What you need is a saponification chart; basically it's a list of fats, each with a number next to it. Multiply the weight of fat by the number to get a weight of lye (sodium hydroxide) to saponify the fat, add the lye needed for all the fats, and that's your recipe. Then you just need an idea of how much water to add to the lye (on this opinions differ, but use any similar recipe from a book as guidance).

Bugs



Joined: 28 Oct 2004
Posts: 10743

PostPosted: Thu Jul 28, 05 2:49 pm    Post subject: Re: Soap Reply with quote    

cab wrote:
My own preferred mixture includes olive oil (cheap extra virgin from ALDI and LIDL)


Sally_in_wales said that cheap "pomace" oil is fine for soap...does it make any difference in your opinion or is it just a matter of what you keep in your house?

cab



Joined: 01 Nov 2004
Posts: 32429

PostPosted: Thu Jul 28, 05 2:54 pm    Post subject: Re: Soap Reply with quote    

Bugs wrote:
cab wrote:
My own preferred mixture includes olive oil (cheap extra virgin from ALDI and LIDL)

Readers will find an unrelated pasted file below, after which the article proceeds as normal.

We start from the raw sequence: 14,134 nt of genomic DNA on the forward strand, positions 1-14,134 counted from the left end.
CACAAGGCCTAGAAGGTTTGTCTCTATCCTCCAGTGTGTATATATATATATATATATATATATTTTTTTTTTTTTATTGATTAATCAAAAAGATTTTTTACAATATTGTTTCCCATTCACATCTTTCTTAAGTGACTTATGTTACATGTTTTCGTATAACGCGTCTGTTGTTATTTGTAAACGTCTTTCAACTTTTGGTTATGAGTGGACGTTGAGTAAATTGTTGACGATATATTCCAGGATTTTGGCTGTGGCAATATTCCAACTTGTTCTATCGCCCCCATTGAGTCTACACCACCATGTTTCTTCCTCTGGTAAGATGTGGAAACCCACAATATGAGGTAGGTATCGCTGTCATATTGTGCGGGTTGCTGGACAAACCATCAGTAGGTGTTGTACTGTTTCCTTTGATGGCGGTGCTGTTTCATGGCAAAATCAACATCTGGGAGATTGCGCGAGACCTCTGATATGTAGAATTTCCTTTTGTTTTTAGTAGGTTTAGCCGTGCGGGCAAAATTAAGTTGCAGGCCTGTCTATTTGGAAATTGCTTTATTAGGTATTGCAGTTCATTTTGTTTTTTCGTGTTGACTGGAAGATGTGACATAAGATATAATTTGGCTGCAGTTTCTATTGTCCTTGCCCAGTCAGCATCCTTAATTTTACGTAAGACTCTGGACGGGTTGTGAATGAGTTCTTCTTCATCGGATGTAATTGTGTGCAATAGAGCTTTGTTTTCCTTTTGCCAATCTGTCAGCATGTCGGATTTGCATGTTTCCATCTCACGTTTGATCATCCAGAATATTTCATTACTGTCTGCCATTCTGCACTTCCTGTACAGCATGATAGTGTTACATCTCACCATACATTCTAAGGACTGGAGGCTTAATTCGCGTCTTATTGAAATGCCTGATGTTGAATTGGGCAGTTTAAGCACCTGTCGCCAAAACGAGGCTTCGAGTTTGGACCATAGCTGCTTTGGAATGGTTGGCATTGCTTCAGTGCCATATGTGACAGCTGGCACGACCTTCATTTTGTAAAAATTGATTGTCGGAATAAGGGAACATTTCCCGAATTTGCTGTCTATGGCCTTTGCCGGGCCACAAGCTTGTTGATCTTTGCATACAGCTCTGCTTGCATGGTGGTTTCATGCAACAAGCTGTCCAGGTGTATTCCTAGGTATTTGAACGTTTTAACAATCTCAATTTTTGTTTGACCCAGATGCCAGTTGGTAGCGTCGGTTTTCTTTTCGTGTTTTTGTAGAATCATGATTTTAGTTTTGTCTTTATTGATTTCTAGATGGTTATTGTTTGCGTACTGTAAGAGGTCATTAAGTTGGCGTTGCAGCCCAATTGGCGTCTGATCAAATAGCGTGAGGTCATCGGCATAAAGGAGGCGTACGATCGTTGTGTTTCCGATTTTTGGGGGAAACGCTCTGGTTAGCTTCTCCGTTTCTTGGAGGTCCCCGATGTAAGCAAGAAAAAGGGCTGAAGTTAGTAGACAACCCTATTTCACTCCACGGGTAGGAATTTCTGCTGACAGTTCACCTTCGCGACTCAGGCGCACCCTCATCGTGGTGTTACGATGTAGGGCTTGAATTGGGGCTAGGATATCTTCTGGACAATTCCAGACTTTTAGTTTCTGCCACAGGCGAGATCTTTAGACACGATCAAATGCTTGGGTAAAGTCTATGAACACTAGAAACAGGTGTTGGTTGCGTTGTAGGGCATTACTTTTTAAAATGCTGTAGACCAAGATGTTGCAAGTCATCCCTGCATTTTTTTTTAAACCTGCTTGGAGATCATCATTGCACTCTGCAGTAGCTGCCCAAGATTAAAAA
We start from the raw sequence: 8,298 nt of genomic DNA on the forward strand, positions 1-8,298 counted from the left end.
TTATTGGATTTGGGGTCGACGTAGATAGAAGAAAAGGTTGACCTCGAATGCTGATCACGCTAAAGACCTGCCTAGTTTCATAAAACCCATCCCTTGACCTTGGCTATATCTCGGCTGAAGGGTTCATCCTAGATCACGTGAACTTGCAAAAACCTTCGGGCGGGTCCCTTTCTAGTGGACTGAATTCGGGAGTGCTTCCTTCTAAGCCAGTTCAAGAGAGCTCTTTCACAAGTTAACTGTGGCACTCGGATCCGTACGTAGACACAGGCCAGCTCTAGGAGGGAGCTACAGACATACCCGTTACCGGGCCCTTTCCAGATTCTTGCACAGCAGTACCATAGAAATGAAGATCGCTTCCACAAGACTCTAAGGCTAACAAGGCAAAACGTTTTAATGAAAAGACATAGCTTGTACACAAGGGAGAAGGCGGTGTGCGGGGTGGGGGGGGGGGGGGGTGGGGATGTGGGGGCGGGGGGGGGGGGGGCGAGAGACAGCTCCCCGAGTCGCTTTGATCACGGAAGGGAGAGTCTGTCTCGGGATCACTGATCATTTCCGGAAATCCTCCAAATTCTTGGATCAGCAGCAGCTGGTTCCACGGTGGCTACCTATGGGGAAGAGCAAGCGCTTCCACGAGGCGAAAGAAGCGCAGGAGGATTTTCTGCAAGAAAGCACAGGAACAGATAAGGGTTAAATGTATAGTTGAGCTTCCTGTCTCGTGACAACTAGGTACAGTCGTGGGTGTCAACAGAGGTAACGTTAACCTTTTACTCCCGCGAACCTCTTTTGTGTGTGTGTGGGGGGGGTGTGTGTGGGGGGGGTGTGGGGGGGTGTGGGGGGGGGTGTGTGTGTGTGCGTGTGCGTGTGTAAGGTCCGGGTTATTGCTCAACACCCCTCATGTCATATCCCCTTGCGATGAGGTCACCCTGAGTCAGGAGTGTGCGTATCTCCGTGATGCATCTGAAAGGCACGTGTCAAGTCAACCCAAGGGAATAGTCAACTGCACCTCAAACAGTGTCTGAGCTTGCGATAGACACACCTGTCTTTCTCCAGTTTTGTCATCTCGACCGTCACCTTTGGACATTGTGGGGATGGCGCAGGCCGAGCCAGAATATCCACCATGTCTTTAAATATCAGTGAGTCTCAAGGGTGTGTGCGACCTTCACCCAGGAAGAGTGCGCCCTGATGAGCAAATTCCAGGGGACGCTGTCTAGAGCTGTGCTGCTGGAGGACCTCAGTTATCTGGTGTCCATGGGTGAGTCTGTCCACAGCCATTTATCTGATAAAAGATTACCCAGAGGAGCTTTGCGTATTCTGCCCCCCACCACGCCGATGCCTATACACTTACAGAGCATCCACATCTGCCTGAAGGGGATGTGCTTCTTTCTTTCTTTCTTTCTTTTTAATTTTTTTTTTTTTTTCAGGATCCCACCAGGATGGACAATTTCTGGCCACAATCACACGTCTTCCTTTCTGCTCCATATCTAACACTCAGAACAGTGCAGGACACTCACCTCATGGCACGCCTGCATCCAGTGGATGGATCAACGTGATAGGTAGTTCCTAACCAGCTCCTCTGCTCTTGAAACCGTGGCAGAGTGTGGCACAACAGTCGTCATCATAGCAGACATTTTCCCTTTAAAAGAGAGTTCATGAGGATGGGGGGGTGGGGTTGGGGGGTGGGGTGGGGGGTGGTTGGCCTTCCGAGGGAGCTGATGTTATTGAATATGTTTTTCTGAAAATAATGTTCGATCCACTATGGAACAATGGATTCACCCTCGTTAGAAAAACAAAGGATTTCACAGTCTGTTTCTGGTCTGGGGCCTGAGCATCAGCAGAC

Sally_in_wales said that cheap "pomace" oil is fine for soap...does it make any difference in your opinion or is it just a matter of what you keep in your house?


The balance of different glycerides/fatty acids in pomace oil ought to be as near as damn it the same as in better olive oils. There have been warnings in the past about PAH's in pomace oil, but I don't know where we currently stand on that.

But in principle, the qualities of the soap (lathering, moisturising, etc) should be about the same. I'm sure Sally (who I would dub a soap expert in residence) is going to have a greater insight into this than me.

But frankly, with the price of reasonably good extra virgin being so very low in the 'pile it hight flog it cheap' supermarkets, I'm quite happy to go with that.

Stacey



Joined: 18 Jul 2005
Posts: 8380
Location: Kernow